Wednesday, May 6, 2009
I'm Your Huckleberry
Though I grew up in the 1990's, I sometimes feel like I missed out on a significant chunk of the culture due to the overprotective nature of my mother, who wouldn't even let me watch The Simpsons until I was about fourteen. She was concerned about how disrespectful Bart was to Homer.
In recent years, perhaps due to fatigue or the fact that she can't win this battle anymore, she's lightened up on my kid brother Conor; he's fourteen now and he's been watching Family Guy (*way* cruder than the Simpsons) for several years. Where am I going with this? Well, my mother's restrictions also included a whole library of great movies rendered unsuitable for my naive and innocent mind. A little blood here, the "f bomb" there, a creamy tit or two--all these meant I would be spending the next couple hours in my room.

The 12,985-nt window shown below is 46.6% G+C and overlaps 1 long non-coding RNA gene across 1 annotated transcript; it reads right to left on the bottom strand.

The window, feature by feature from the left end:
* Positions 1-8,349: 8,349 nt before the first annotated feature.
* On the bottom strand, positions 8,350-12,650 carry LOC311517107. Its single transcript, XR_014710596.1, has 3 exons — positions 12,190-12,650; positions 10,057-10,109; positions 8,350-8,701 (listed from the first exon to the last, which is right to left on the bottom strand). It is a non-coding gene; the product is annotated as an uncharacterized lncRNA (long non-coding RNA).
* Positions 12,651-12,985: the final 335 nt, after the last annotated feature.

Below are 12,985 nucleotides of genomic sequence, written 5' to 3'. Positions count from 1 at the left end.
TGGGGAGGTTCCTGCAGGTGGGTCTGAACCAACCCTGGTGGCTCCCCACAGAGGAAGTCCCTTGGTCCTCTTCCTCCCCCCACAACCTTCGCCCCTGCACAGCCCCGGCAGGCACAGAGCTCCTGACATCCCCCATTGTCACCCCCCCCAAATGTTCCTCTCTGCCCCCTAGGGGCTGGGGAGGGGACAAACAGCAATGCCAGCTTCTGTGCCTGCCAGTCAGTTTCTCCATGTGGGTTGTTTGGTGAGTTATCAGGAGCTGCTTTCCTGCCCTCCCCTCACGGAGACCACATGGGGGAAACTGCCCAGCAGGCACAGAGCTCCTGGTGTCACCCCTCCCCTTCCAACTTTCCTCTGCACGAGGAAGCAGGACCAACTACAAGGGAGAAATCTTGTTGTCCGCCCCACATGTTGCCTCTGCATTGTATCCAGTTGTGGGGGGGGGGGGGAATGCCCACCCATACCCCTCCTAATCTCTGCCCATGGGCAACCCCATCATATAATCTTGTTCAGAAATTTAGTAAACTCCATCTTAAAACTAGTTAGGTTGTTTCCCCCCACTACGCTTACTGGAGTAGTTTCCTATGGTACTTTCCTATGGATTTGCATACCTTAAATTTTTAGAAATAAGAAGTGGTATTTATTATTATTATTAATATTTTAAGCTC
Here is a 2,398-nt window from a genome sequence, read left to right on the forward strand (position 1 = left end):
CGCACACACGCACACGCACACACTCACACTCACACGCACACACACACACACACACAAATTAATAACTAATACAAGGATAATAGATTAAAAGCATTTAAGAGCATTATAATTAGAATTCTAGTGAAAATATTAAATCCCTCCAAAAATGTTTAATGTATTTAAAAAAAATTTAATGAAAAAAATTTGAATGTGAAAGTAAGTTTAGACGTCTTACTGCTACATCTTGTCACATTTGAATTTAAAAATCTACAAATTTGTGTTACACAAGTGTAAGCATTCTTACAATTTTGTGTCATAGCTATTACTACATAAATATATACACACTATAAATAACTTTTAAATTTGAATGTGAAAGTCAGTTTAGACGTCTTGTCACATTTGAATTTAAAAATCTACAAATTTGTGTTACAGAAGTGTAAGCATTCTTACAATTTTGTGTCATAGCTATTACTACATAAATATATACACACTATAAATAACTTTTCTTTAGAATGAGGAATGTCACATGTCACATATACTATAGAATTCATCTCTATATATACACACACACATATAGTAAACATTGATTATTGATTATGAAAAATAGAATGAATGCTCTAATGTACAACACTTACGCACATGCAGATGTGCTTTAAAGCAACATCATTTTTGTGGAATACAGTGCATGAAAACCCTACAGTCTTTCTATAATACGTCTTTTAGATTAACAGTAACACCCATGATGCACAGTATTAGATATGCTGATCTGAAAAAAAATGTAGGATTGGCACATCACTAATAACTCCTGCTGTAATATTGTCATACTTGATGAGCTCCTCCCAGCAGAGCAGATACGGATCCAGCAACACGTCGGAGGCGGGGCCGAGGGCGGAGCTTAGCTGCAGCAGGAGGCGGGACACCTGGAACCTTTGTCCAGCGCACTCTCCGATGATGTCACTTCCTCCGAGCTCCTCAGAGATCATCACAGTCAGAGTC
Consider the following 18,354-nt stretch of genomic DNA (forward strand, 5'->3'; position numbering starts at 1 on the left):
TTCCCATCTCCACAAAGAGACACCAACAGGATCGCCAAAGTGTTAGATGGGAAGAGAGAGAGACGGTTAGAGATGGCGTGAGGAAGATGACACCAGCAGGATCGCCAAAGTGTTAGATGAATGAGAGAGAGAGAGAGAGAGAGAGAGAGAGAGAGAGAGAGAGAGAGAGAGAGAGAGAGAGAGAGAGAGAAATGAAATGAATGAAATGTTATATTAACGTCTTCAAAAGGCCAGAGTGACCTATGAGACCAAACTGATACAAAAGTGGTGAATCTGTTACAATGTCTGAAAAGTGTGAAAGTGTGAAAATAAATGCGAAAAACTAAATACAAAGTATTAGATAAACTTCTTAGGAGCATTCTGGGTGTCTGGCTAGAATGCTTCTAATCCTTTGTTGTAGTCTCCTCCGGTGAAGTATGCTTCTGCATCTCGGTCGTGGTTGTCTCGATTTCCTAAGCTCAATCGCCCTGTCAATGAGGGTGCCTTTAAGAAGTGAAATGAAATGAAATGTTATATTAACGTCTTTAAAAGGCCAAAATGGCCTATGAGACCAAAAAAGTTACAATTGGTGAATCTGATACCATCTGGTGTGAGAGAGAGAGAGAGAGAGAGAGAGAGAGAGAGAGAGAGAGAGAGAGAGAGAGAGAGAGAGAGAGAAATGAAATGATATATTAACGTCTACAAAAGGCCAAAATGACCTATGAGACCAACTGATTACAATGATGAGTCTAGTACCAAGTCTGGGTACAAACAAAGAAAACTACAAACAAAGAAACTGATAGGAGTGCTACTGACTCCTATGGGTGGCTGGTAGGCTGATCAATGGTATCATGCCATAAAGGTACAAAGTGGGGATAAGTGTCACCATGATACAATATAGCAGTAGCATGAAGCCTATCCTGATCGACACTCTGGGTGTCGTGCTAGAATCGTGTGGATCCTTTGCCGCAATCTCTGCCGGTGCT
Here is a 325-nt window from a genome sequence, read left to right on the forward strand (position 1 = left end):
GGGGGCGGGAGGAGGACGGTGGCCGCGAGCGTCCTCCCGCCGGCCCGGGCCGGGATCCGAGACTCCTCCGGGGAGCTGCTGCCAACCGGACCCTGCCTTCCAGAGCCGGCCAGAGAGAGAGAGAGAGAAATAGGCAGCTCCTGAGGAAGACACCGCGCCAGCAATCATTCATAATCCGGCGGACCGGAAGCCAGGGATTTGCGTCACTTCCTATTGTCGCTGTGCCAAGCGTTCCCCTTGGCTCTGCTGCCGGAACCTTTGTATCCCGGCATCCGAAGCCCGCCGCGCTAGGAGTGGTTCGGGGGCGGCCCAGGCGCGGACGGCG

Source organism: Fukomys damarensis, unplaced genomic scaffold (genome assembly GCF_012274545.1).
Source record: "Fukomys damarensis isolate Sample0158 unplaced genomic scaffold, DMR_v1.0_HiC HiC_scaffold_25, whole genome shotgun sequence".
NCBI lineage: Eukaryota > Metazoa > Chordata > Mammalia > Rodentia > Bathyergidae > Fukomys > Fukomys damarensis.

Over a decade later, I'm slowly discovering some quality movies made during my childhood. Last weekend while flipping through the TV channels my mother stumbled on the movie "Tombstone," which I'd never heard of, and a lengthy discussion of the film's merits ensued between her and my father. My father then explained to me that it's a western based on the true story of Wyatt Earp and Doc Holliday and the gunfight at the O.K. Corral.
I cringed--westerns aren't really my thing.
"You'll like it," he promised. "It's good."
"When was it made?" I asked.
"Early nineties," he told me.
Ah. Of course. The Dark Ages. Naturally we had to watch the film, and I've been pissing my roommate off pretending to be Doc Holliday ever since.